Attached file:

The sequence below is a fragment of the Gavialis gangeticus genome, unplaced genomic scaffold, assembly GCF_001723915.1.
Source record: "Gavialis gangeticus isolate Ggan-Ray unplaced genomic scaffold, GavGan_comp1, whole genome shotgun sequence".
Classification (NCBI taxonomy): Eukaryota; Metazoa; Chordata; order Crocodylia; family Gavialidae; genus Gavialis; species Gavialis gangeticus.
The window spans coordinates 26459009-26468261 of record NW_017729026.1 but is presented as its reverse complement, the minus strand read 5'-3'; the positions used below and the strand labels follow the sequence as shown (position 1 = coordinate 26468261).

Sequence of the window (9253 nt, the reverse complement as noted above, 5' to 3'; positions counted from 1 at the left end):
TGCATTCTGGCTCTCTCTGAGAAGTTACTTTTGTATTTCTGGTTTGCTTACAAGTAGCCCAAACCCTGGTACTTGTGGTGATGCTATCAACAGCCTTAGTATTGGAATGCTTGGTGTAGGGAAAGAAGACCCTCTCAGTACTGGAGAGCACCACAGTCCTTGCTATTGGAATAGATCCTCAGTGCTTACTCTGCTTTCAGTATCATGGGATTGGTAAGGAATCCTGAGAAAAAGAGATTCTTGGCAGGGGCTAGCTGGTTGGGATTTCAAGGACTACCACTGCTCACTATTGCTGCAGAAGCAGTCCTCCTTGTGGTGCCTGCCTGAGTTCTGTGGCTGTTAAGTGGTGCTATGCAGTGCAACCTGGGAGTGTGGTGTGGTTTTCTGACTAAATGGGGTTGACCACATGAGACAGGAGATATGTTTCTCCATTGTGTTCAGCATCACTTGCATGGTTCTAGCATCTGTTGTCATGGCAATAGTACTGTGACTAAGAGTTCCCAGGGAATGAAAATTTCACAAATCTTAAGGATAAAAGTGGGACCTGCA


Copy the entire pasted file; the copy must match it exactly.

The sequence below is a fragment of the Gavialis gangeticus genome, unplaced genomic scaffold, assembly GCF_001723915.1.
Source record: "Gavialis gangeticus isolate Ggan-Ray unplaced genomic scaffold, GavGan_comp1, whole genome shotgun sequence".
Classification (NCBI taxonomy): Eukaryota; Metazoa; Chordata; order Crocodylia; family Gavialidae; genus Gavialis; species Gavialis gangeticus.
The window spans coordinates 26459009-26468261 of record NW_017729026.1 but is presented as its reverse complement, the minus strand read 5'-3'; the positions used below and the strand labels follow the sequence as shown (position 1 = coordinate 26468261).

Sequence of the window (9253 nt, the reverse complement as noted above, 5' to 3'; positions counted from 1 at the left end):
TGCATTCTGGCTCTCTCTGAGAAGTTACTTTTGTATTTCTGGTTTGCTTACAAGTAGCCCAAACCCTGGTACTTGTGGTGATGCTATCAACAGCCTTAGTATTGGAATGCTTGGTGTAGGGAAAGAAGACCCTCTCAGTACTGGAGAGCACCACAGTCCTTGCTATTGGAATAGATCCTCAGTGCTTACTCTGCTTTCAGTATCATGGGATTGGTAAGGAATCCTGAGAAAAAGAGATTCTTGGCAGGGGCTAGCTGGTTGGGATTTCAAGGACTACCACTGCTCACTATTGCTGCAGAAGCAGTCCTCCTTGTGGTGCCTGCCTGAGTTCTGTGGCTGTTAAGTGGTGCTATGCAGTGCAACCTGGGAGTGTGGTGTGGTTTTCTGACTAAATGGGGTTGACCACATGAGACAGGAGATATGTTTCTCCATTGTGTTCAGCATCACTTGCATGGTTCTAGCATCTGTTGTCATGGCAATAGTACTGTGACTAAGAGTTCCCAGGGAATGAAAATTTCACAAATCTTAAGGATAAAAGTGGGACCTGCA